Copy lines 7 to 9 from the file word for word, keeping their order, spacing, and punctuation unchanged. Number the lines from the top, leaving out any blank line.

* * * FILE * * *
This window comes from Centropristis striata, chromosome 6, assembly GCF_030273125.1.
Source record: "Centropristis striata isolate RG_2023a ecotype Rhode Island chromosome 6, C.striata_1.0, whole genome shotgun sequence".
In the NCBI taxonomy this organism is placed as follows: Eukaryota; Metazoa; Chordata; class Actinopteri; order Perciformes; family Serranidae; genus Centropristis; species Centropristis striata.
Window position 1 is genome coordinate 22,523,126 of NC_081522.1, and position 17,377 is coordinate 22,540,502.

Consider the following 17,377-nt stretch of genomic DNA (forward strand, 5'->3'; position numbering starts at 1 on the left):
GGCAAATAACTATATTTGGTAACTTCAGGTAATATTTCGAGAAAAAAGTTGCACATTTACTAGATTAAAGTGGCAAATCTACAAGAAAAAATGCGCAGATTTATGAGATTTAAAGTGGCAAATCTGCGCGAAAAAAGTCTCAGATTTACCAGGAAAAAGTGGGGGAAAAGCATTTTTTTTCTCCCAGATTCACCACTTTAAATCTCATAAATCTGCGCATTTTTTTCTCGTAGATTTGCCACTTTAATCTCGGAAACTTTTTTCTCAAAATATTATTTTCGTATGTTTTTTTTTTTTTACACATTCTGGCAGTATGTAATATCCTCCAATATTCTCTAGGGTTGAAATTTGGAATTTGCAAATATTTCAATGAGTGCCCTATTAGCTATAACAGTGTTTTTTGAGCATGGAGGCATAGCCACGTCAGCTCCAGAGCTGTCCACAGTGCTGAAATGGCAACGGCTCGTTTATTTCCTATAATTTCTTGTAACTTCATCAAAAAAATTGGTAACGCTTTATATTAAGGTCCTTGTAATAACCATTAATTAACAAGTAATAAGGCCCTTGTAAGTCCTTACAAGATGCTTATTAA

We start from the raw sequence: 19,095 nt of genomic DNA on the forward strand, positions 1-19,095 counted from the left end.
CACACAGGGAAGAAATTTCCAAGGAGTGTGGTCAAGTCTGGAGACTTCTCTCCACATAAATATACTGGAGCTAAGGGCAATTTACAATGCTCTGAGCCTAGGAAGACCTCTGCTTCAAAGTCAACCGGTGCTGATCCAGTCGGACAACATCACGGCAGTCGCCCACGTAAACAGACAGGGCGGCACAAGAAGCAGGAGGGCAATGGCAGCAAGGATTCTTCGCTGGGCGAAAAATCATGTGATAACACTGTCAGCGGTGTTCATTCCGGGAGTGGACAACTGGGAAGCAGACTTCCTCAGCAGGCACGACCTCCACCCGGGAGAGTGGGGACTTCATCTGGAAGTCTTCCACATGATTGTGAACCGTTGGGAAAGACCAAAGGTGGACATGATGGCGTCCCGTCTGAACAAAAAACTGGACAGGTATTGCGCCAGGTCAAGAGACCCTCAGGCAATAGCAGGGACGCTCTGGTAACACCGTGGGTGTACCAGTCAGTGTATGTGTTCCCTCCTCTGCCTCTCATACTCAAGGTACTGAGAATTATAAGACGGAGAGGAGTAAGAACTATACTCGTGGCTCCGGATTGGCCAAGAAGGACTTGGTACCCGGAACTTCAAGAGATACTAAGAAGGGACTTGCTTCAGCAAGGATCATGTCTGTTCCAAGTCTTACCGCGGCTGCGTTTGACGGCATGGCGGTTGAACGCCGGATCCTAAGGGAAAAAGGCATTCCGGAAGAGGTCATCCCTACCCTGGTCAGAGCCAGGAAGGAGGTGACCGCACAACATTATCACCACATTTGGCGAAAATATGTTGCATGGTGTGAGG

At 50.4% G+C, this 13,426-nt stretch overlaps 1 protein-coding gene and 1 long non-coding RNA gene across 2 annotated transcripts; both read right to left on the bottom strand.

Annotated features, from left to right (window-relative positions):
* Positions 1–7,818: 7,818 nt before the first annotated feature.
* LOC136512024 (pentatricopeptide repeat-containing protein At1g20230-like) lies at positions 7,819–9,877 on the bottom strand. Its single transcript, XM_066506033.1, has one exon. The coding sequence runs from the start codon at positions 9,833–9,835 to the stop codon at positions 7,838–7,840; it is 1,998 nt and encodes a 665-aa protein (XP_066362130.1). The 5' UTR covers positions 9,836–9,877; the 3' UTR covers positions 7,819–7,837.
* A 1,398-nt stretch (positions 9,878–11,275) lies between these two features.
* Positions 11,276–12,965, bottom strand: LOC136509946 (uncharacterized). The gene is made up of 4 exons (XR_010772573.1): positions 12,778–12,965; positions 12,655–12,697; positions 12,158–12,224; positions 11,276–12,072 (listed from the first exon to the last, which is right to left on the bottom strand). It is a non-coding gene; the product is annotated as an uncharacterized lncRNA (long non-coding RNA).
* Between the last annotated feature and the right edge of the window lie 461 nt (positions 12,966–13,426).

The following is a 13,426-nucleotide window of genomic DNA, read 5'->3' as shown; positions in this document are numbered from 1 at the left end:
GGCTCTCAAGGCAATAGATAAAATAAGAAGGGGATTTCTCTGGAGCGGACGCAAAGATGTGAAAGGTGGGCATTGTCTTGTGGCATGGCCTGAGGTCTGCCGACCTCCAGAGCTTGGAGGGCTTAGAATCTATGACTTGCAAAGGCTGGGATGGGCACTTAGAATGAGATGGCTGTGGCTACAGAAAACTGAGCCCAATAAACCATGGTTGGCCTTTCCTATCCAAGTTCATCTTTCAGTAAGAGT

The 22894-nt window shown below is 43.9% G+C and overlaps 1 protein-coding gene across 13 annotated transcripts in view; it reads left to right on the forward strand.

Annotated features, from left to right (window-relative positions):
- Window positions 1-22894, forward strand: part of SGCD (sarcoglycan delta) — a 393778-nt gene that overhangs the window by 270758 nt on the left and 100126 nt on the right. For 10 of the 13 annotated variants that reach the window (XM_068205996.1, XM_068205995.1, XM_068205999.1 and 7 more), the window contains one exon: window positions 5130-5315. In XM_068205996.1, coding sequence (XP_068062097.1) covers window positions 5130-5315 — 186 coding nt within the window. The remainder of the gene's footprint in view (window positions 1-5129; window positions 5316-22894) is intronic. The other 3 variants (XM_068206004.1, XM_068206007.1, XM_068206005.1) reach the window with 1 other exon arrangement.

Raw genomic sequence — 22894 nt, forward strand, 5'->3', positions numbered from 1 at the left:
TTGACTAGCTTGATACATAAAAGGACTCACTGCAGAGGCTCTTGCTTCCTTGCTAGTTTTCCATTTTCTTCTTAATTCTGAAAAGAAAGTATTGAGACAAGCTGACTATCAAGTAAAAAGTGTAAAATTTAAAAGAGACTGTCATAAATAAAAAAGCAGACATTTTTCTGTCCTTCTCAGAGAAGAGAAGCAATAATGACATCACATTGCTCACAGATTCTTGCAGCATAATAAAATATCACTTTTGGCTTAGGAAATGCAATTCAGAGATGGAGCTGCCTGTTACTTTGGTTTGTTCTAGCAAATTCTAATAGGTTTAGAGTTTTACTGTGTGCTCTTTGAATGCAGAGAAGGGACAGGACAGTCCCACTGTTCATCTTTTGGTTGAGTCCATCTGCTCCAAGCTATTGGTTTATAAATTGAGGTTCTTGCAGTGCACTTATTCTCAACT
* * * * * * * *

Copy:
We start from the raw sequence: 19,095 nt of genomic DNA on the forward strand, positions 1-19,095 counted from the left end.
CACACAGGGAAGAAATTTCCAAGGAGTGTGGTCAAGTCTGGAGACTTCTCTCCACATAAATATACTGGAGCTAAGGGCAATTTACAATGCTCTGAGCCTAGGAAGACCTCTGCTTCAAAGTCAACCGGTGCTGATCCAGTCGGACAACATCACGGCAGTCGCCCACGTAAACAGACAGGGCGGCACAAGAAGCAGGAGGGCAATGGCAGCAAGGATTCTTCGCTGGGCGAAAAATCATGTGATAACACTGTCAGCGGTGTTCATTCCGGGAGTGGACAACTGGGAAGCAGACTTCCTCAGCAGGCACGACCTCCACCCGGGAGAGTGGGGACTTCATCTGGAAGTCTTCCACATGATTGTGAACCGTTGGGAAAGACCAAAGGTGGACATGATGGCGTCCCGTCTGAACAAAAAACTGGACAGGTATTGCGCCAGGTCAAGAGACCCTCAGGCAATAGCAGGGACGCTCTGGTAACACCGTGGGTGTACCAGTCAGTGTATGTGTTCCCTCCTCTGCCTCTCATACTCAAGGTACTGAGAATTATAAGACGGAGAGGAGTAAGAACTATACTCGTGGCTCCGGATTGGCCAAGAAGGACTTGGTACCCGGAACTTCAAGAGATACTAAGAAGGGACTTGCTTCAGCAAGGATCATGTCTGTTCCAAGTCTTACCGCGGCTGCGTTTGACGGCATGGCGGTTGAACGCCGGATCCTAAGGGAAAAAGGCATTCCGGAAGAGGTCATCCCTACCCTGGTCAGAGCCAGGAAGGAGGTGACCGCACAACATTATCACCACATTTGGCGAAAATATGTTGCATGGTGTGAGG

At 50.4% G+C, this 13,426-nt stretch overlaps 1 protein-coding gene and 1 long non-coding RNA gene across 2 annotated transcripts; both read right to left on the bottom strand.